Model & Strategy
Recidiviz is building the technical foundation for a more accountable and self-improving criminal justice system. Our mission is to accelerate progress towards a smaller, fairer criminal justice system. We use modern data infrastructure and thoughtful product design to empower criminal justice agencies to safely and permanently reduce incarceration and improve outcomes.
Recidiviz partners with state and local governments that commit to ambitious, measurable reform goals, for example, cutting recidivism by 20%. To do this, government partners need good, real-time data to get an accurate picture of how their entire criminal justice system is working and tools that specifically target high-leverage behavior changes. Recidiviz builds both this common data platform and the tools on top of it that drive change; the government provides the raw data and the decision-makers who use Recidiviz’s tools.
Clementine Jacoby started Recidiviz as a side hustle while working full-time at Google, where she was a rising Product Manager. Prior to Google, Clementine worked at OPower, a software company that used data and behavioral economics to help consumers make better decisions about their energy usage. Clementine graduated from Stanford with a degree in Symbolic Systems.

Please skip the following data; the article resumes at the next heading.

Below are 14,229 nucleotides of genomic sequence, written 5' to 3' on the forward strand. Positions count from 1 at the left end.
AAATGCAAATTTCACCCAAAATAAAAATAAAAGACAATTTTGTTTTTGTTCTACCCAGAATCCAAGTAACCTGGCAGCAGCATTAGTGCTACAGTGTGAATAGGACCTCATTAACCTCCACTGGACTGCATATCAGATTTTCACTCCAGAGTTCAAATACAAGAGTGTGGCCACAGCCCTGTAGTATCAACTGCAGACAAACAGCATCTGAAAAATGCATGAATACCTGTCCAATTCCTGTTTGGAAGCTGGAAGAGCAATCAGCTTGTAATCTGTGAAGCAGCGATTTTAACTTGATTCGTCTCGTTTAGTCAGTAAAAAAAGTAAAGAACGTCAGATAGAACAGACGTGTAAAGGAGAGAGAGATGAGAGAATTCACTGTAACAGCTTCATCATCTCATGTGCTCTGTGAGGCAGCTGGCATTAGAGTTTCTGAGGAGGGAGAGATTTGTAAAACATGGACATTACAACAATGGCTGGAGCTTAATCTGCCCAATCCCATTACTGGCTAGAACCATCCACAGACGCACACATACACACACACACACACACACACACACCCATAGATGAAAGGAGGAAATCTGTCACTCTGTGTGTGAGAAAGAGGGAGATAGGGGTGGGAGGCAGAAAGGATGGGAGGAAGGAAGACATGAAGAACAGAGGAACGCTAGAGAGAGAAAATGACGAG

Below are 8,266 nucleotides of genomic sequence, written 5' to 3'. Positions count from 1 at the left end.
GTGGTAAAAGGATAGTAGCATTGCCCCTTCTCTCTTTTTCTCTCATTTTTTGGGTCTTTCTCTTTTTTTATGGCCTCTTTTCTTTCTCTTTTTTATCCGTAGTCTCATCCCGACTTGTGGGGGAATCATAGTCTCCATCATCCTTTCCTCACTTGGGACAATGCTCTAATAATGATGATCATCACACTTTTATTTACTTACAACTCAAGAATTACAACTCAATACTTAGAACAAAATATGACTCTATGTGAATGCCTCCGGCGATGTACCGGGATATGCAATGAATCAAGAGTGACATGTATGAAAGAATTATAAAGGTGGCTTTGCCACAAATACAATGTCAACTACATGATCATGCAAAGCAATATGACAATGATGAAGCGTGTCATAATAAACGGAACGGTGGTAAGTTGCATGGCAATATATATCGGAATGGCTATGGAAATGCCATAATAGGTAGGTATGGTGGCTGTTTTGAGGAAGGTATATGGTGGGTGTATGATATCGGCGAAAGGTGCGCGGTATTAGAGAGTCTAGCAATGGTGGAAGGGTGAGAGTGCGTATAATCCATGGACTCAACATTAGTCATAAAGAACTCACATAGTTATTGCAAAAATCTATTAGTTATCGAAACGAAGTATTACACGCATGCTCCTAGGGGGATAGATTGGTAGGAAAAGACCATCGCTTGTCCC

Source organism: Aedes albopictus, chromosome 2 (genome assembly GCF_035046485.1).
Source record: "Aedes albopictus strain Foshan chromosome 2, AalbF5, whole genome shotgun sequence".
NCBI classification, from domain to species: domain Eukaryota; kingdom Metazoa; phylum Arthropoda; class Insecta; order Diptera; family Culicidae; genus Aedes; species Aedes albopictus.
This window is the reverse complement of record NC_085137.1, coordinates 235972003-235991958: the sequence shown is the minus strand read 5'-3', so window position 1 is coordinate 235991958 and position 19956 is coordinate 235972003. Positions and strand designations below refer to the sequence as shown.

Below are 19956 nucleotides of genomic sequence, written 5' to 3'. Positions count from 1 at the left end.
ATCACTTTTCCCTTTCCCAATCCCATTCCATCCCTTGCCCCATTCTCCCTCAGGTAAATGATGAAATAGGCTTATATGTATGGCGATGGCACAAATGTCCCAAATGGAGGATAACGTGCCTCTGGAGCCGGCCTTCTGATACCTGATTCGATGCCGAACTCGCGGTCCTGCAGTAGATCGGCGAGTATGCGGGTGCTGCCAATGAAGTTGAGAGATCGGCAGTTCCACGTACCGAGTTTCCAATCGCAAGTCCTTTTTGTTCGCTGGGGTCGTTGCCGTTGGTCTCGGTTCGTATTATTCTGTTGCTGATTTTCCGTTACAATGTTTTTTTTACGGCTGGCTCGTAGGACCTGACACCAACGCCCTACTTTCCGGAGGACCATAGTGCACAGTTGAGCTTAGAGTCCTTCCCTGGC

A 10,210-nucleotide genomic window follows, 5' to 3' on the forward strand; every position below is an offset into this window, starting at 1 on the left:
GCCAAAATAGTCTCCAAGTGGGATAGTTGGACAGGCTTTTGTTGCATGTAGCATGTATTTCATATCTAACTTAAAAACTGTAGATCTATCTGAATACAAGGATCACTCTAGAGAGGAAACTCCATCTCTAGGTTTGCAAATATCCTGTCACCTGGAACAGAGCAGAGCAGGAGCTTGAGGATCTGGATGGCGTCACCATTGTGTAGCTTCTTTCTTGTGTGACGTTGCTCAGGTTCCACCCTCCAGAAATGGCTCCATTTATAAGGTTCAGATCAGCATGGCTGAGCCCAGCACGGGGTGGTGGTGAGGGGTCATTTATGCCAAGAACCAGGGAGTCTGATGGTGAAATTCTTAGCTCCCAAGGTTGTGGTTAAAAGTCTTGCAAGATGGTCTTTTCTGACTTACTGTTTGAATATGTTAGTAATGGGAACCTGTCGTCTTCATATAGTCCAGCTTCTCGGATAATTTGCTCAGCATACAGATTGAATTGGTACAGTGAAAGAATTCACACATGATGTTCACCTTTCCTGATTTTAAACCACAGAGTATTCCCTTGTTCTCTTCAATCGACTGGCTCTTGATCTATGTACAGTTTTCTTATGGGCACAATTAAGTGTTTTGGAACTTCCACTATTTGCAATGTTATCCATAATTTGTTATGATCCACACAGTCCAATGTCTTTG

In its first year, Recidiviz has built an extensible, open-source platform to safely and responsibly aggregate, clean, standardize, and link criminal justice data from disparate sources. The platform now handles live data from five states and ~900 counties. Recidiviz signs data-sharing agreements with each state to provide broad, ongoing data access.
Recidiviz has launched its first two products: 1) a web tool for state corrections leaders to set and track decarceration goals, pinpoint problems, understand the drivers of prison admissions, and identify outliers and 2) alerts designed to nudge the decision-making of parole and probation officers, who supervise ~4.5 million people nationwide.
During Covid, Recidiviz helped over 30 state corrections departments model the potential impact of the virus on their incarcerated population and staff and advocate for changes to avert forecasted outbreaks and deaths. The states they worked with released almost 40,000 people early, a rate 3x higher than states that didn’t use their tools.